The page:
For decades, people believed that the concrete jungles of dense cities were unsustainable, because they feel so divorced from nature. But they were wrong. Density is efficient. However, it isn’t necessarily fun. More livable neighborhoods have both nature and high density, not only providing streets where people can walk, but where people want to walk. Many urban planners and property owners know this intuitively, but who determines how much nature is good, or how different sites compare?
is proud to announce the beta release of Street Nature Score
, a web-based tool for measuring urban nature. It is both a standalone website and a widget that can be inserted in web pages advertising properties. The goal of Street Nature Score is to help people value nature in cities, because nature makes cities both more sustainable and more livable.
Today, the most sustainable parts of cities–densely populated, walkable areas–are mostly concrete and steel, while suburbs feel green, even though they are less sustainable. As the saying goes, you can’t manage what you don’t measure. By measuring urban nature in a publicly accessible way, we can help individuals, developers, and planners make cities both more sustainable and nicer places to live.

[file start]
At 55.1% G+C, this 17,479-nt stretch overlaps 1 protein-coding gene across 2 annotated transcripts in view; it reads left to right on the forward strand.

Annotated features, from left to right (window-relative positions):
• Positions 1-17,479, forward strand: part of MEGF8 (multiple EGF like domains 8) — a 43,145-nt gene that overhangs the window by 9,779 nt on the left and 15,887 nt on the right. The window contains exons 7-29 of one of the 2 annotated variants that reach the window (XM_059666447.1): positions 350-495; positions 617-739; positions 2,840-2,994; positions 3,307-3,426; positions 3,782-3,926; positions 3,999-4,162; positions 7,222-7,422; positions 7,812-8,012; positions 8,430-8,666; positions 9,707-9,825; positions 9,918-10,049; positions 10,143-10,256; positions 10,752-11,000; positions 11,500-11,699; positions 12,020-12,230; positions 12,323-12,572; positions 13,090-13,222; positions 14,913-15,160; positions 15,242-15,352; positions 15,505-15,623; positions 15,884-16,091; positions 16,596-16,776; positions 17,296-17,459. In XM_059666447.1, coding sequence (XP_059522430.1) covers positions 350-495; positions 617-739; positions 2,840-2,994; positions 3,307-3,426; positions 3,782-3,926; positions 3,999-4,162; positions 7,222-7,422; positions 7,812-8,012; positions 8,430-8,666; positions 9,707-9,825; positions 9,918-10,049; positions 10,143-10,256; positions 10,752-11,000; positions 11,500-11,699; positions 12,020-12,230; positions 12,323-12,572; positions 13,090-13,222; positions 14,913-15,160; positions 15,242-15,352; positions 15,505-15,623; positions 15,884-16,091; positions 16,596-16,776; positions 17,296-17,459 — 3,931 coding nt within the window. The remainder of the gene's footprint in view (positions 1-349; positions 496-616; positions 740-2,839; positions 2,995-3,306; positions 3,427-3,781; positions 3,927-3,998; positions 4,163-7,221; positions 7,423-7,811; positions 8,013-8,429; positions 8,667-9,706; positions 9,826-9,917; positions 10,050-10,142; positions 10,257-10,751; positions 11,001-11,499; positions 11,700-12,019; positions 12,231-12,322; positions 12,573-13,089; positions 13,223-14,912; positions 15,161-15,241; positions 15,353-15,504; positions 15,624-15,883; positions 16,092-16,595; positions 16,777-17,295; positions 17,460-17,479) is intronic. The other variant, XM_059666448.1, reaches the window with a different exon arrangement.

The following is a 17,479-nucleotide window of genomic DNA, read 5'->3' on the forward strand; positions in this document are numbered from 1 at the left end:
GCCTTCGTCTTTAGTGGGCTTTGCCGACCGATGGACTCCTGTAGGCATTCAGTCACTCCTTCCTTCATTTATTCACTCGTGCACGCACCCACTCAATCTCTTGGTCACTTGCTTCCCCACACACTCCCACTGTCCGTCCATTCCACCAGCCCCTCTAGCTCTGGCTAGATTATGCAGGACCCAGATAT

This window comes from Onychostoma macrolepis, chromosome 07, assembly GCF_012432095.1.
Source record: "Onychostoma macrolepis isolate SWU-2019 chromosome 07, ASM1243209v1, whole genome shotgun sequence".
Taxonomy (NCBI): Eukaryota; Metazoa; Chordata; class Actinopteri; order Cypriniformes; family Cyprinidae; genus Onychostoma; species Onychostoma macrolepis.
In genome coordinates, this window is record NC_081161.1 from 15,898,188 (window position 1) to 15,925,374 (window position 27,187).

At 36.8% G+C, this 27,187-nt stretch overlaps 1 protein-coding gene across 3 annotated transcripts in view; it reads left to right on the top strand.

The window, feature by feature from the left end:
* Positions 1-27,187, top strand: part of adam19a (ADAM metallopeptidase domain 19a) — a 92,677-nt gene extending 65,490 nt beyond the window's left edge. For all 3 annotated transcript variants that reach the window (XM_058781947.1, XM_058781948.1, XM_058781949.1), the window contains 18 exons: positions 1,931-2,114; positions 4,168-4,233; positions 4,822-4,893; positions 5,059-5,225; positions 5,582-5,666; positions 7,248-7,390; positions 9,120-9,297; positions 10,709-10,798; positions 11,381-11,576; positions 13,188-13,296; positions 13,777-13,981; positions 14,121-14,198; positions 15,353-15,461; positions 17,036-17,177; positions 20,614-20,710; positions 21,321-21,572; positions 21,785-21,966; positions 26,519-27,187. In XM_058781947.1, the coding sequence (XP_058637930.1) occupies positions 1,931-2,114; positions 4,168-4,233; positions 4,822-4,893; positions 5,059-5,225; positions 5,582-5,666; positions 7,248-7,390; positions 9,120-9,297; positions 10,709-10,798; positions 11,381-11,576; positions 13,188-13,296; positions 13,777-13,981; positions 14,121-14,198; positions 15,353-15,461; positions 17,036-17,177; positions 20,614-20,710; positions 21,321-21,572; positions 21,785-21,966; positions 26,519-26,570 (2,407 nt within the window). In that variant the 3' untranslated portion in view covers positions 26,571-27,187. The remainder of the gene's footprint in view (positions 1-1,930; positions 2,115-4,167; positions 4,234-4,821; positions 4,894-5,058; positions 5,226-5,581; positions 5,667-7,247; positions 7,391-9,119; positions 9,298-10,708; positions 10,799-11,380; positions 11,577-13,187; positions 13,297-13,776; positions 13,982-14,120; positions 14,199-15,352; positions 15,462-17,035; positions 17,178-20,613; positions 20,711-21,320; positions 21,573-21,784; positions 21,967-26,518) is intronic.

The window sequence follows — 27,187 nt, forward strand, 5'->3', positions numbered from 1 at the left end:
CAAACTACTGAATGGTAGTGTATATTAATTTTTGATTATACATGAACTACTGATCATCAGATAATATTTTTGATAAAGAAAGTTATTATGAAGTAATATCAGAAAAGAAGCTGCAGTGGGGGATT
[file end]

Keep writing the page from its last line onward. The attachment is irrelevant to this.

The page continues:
Street Nature Score may also be a valuable sales tool to property owners. Research has shown that home prices can increase up to 13% with street trees, and business districts with vibrant nature can have 9-12% higher consumer spending. If you were looking for a new house or apartment, wouldn’t you want to see how pleasant and green the location is?
The site is now in beta; currently there is only data for the cities of Seattle and San Francisco. Other cities and analysis features will be included as donations arrive. You can donate, and share it on Google+ and Facebook. We are excited about helping cities and citizens better understand what they have, so we can help them create a brighter, greener future.
Jeremy Faludi (article author) is founder of Street Nature Score and is excited about helping cities and citizens better understand the nature they have or lack. Having taught sustainable design at schools such as Stanford, Minneapolis College of Art and Design, and elsewhere, he understands the importance of putting the right knowledge in the right hands. He says, “You don’t have to be in city government to help make greener cities. You can put the right tools in people’s hands.”